I don’t usually spend a lot of time with clients over the course of a year. First, most of our clients are stable in their lives and do not need some to monitor them. Second, most of them have other service providers who oversee their medical, physical, emotional, and psychological well-being. But not all. I spent several hours with a client who was in the midst of a client and needed to get services beyond what had already been established. My role was to advocate and insure the client got the needed services. So in a way I functioned as a mediator between the client and the location of services. It is not the first time I have done this, and most certainly will not be the last. As I read this verse, it gave pause.

Let me hasten to say that the services I mediated and advocated for were most certainly earth bound. Furthermore, they were not spiritual in nature. And finally, I am not the only one who can and has done this type of advocating and mediating. We are familiar with the term “mediator” because it is something that is done all the time in our culture and the global culture. It is a task that is quite often needed, especially as our global community because more broken and hurting. All of us at one time or another need fresh starts and new beginning.

I am aware that thus far I have not said much new or revolutionary. Nor perhaps have I explained completely why it gave me pause. Certainly I was pleased in a human earthly sort of way I helped by client by being an advocate and mediator. But it is the portion of the verse where Paul says “those who are called may receive.” From Paul’s perspective not everyone may gain the benefit of this new covenant or beginning. And that Christ is the mediator insuring that they are granted the new covenant. That it is ONLY THROUGH Christ, in fact, that this new covenant if available to them.

Now, if I was to tell you that my biggest role today was to insure that my client’s name would be called to receive treatment and receive exactly the treatment that was needed, perhaps the parallel would make more sense. So many people go to service providers of all types for treatment, but often they and their problems are minimalized or overlooked. It is very helpful to have someone there to make sure they are called back for services and treated correctly and appropriately. Is this not what Paul is saying that Christ does? I do not say this to place a spotlight on myself, but to show you gentle reader that while we may not be Divine, our actions can be life-saving to another. Do not think that what we do for another is inconsequential – for better or for worse. What we do matters. While we cannot bring any eternal to the other, we can bring grace, mercy, and compassion.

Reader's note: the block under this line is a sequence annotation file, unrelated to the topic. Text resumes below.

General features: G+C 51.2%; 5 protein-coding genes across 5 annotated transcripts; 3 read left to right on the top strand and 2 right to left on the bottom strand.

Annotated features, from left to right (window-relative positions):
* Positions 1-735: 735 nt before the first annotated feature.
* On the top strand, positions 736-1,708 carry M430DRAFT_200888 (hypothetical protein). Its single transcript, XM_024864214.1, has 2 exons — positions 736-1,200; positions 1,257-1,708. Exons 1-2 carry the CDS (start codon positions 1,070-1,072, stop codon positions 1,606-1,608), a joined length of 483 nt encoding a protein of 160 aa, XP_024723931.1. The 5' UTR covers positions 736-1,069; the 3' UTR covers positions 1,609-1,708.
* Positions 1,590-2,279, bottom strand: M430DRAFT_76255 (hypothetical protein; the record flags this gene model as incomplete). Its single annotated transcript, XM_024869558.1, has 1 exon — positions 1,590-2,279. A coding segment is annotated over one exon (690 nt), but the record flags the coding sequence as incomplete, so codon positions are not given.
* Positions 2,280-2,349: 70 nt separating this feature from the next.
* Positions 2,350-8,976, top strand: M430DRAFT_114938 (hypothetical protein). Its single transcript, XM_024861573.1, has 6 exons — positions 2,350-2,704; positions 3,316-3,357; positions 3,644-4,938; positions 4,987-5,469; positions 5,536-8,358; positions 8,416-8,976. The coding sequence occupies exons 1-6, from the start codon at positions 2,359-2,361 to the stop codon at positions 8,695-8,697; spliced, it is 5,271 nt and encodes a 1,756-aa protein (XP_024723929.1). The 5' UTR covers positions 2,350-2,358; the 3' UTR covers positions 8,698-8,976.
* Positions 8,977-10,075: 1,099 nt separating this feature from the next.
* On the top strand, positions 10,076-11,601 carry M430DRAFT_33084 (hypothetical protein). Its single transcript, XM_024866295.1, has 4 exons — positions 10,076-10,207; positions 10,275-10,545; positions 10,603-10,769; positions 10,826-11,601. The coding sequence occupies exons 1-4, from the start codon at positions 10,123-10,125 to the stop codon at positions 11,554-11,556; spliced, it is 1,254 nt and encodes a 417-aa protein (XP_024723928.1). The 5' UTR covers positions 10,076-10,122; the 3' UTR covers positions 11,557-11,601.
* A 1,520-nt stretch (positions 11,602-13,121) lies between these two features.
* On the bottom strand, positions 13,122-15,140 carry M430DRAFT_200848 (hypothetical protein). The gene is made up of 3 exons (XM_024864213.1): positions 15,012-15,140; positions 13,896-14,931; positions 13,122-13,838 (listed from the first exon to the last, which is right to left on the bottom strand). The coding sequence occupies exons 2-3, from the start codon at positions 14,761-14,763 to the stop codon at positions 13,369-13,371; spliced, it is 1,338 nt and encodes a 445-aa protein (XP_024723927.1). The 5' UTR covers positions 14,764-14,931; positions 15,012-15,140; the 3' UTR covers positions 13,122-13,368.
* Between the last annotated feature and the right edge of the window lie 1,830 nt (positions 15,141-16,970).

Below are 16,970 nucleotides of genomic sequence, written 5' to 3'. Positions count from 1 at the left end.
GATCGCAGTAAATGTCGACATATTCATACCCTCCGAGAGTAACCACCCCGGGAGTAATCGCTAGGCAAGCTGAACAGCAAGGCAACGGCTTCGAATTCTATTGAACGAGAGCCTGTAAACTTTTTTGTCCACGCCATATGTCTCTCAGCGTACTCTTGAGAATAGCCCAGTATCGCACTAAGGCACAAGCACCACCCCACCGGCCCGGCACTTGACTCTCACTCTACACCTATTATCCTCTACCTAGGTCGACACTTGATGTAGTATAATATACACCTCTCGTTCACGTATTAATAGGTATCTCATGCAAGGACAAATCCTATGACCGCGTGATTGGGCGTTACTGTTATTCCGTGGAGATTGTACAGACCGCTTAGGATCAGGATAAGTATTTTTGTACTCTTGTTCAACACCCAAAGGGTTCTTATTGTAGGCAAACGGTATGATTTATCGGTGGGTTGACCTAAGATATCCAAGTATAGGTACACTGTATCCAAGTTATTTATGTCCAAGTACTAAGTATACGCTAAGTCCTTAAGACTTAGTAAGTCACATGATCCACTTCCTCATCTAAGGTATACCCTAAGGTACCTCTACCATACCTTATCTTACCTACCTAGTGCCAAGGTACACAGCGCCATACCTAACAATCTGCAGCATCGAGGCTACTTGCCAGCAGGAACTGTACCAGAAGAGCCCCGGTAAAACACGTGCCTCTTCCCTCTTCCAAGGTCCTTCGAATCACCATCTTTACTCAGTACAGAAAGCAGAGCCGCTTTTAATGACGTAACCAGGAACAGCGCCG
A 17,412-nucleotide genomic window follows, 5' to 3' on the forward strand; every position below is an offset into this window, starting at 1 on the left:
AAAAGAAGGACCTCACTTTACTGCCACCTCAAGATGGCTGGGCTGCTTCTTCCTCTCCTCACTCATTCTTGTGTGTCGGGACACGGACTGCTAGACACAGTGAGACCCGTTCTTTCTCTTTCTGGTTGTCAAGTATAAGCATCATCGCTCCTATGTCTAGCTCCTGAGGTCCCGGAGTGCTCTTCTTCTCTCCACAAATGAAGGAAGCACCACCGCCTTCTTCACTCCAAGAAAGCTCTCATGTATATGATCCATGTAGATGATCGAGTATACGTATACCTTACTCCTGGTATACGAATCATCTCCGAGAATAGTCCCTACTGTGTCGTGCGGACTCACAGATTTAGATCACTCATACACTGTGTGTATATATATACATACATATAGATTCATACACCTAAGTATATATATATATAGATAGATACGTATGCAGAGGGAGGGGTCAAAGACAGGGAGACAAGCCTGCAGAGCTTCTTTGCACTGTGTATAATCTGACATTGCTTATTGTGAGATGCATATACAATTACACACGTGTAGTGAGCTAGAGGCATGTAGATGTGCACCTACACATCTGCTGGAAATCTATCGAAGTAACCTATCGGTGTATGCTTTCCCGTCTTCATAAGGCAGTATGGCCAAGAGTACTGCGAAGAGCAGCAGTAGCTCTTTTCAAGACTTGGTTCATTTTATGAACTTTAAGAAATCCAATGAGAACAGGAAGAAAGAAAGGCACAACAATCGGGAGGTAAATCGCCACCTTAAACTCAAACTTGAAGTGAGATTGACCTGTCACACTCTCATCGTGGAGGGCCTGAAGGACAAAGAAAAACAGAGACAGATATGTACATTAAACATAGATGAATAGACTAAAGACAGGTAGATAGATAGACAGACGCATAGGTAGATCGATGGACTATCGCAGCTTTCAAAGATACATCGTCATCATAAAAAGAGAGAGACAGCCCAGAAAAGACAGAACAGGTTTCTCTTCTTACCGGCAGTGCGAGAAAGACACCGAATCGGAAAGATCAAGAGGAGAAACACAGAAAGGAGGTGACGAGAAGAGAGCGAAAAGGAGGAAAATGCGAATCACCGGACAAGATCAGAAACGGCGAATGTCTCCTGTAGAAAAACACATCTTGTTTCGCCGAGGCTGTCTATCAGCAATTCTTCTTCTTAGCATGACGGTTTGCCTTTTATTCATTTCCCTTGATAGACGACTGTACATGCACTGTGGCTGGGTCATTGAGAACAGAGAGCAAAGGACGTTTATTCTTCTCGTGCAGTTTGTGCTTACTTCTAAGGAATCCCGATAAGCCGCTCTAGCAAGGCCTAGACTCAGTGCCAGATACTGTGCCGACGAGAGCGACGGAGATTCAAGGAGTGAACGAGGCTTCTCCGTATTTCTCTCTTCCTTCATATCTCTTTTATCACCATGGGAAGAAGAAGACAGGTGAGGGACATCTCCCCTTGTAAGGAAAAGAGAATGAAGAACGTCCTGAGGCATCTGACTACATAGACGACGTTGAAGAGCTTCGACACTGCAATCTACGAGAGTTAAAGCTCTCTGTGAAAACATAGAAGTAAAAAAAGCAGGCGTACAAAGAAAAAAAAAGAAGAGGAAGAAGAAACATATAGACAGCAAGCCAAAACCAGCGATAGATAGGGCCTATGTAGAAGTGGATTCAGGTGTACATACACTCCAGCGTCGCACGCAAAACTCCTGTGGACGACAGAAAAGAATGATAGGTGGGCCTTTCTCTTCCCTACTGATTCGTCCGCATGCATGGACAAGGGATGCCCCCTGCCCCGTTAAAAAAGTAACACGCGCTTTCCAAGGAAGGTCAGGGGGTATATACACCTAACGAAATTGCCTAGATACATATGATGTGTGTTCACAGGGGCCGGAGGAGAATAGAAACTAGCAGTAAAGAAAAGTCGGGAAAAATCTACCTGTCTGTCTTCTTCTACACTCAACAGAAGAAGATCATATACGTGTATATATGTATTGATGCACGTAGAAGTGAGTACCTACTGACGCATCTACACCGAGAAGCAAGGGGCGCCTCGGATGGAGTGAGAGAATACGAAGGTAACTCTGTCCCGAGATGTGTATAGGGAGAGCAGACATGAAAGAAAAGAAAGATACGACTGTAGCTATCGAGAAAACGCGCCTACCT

And the reason I am so adamant about this is because it is exactly what is missing from Paul’s theology in Hebrews. That Jesus is not only Highest Priest but Exemplar as well! Paul portrays a Christ who does most wondrous things, but does not teach that we should model as much and as best we can what Christ does for us!

May you gentle reader look to Christ for mercy and redemption for a new beginning; may you also work with and for others so that they might have new beginnings also. Selah! And shalom for all of us this day.

RETURN TO ME . . . Any “Now” Will Do

“Yet even now, says the Lord, return to me with all your heart, with fasting, with weeping, and with mourning; rend your hearts and not your clothing. Return to the Lord, your God, for he is gracious and merciful, slow to anger, and abounding in steadfast love, and he relents from sending calamity. “ (Joel 2:12-13 from Joel 2:12-17 )

It is my unshakable opinion that the phrase “yet even now”, however it is translated, means there is an open invitation to return to God. It was true and relevant when the prophet Joel spoke it. It was true when it was first set down in print. It was especially true when Jesus was alive and maybe even read these scriptures. It was true when the Hebrew was translated to other versions and paraphrases. It is continues to be true for every bible that is printed, sold, and read. It will always be true!

Return to God with everything that is in your body and spirit. Return with confession and petition, weeping in sorrow and weeping in joy for the gift of forgiveness and mercy. Do not bother to make physical gestures because God knows your heart, soul, and spirit.

Return to God because God is always welcoming – gracious and merciful. God loves us and does not hate us no matter what the sin. Return to God, because what ever we think might be our punishment can be turned aside.

Return as many times as you need to – God does not keep count. Return to God . . . . because there is nothing better that you can do. And not retuning does not bear thinking about. Return!

Shalom to you gentle reader as you turn again to God.

ZION REDEEMED – But who/where is “Zion”?